Compared with the dollar, the Turkish lira lost more than 40 % of its worth in the course of this year. There are several reasons. Two important ones are that the dollar is appreciating internationally and that interest rates are rising in the USA. These trends matter because the Turkish economy has been driven by the cheap dollar for the past decade. Investors from the rich G7 countries channelled massive funds to the private sector in emerging markets because they wanted higher returns than low investment rates and stagnant economies promised in the advanced nations.
Due to the inflow of foreign capital, loans became unusually cheap in Turkey and other emerging markets. A stronger dollar and higher interest rates in the US mean that this trend is now ending and even going into reverse. This is an economically very difficult scenario, as Iwan J. Azis explained in D+C/E+Z. Paut Krugman, the nobel laureate and New York Times columnist, has more recently dealt with the matter.
At this point, global trends are hurting Turkey in particular. According to estimates, Turkey needs an inflow of about $ 200 billion per year. Instead, money is now pouring out of the country. International investors have been withdrawing from Turkey for quite some time. That withdrawal has now turned into a stampede. The Turkish economy is caught in a downward spiral. As the dollar appreciates, Turkish borrowers find it increasingly difficult to service dollar-denominated loans. Accordingly, investors doubt they will get the returns they expect. The incentives to withdraw from Turkey thus increase as the lira depreciates. At the same time, withdrawal ensures that the lira depreciates further. Such a vicious circle is certainly a very serious problem.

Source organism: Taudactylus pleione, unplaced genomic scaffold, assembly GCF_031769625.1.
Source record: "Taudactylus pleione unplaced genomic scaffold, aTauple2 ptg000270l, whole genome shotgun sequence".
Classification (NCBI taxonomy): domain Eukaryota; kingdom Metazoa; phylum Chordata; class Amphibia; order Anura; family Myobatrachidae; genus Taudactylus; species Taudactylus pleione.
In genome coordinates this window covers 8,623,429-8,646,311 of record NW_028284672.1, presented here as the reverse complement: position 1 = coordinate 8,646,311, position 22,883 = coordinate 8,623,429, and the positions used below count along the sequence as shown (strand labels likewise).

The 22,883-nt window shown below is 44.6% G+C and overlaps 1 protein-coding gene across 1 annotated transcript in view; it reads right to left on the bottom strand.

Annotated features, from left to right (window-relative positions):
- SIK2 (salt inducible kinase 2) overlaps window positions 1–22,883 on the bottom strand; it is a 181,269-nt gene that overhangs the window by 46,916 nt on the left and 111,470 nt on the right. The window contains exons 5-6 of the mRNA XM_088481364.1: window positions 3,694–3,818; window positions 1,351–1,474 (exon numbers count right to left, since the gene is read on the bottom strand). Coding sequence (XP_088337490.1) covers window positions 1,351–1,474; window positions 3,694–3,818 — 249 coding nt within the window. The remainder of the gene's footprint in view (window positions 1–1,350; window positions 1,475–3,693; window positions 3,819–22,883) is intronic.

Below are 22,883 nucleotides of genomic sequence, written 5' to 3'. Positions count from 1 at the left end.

Turkey’s president, however, has been in denial for a long time. To strengthen the lira and fight inflation, Turkey should have tightened its monetary policy and reduced public spending. Instead of promoting such policies, Erdogan has been saying for a while that high interest rates cause inflation. Economic history proves him wrong. The empirical evidence is unequivocal.
Erdogan has installed his son-in-law as finance minister, who has proven that he is clueless. Business newspapers have been discussing for months when – not whether – Turkey will need to approach the International Monetary Fund for help. By refusing to even consider the problems the Turkish economy is facing, Erdogan is driving investors away even though it needs investors. The president definitely bears some responsibility. The Turkish government has now pledged to guarantee the liquidity of its nation’s financial institutions. The truth is that it cannot do so because it does not have an unlimited amount of dollars at its disposal.
Erdogan is not the only one to bear responsibility however. A financial crisis is not brought about by one party alone. If unsustainable debts accumulate, debtors as well as creditors are at fault. Obvioulsy, a national government has a duty of prudent macroeconomic management, but it is not in control of global trends. Turkish authorities have lately done a poor job, but they are not responsible for the underlying issues, which affect all emerging markets.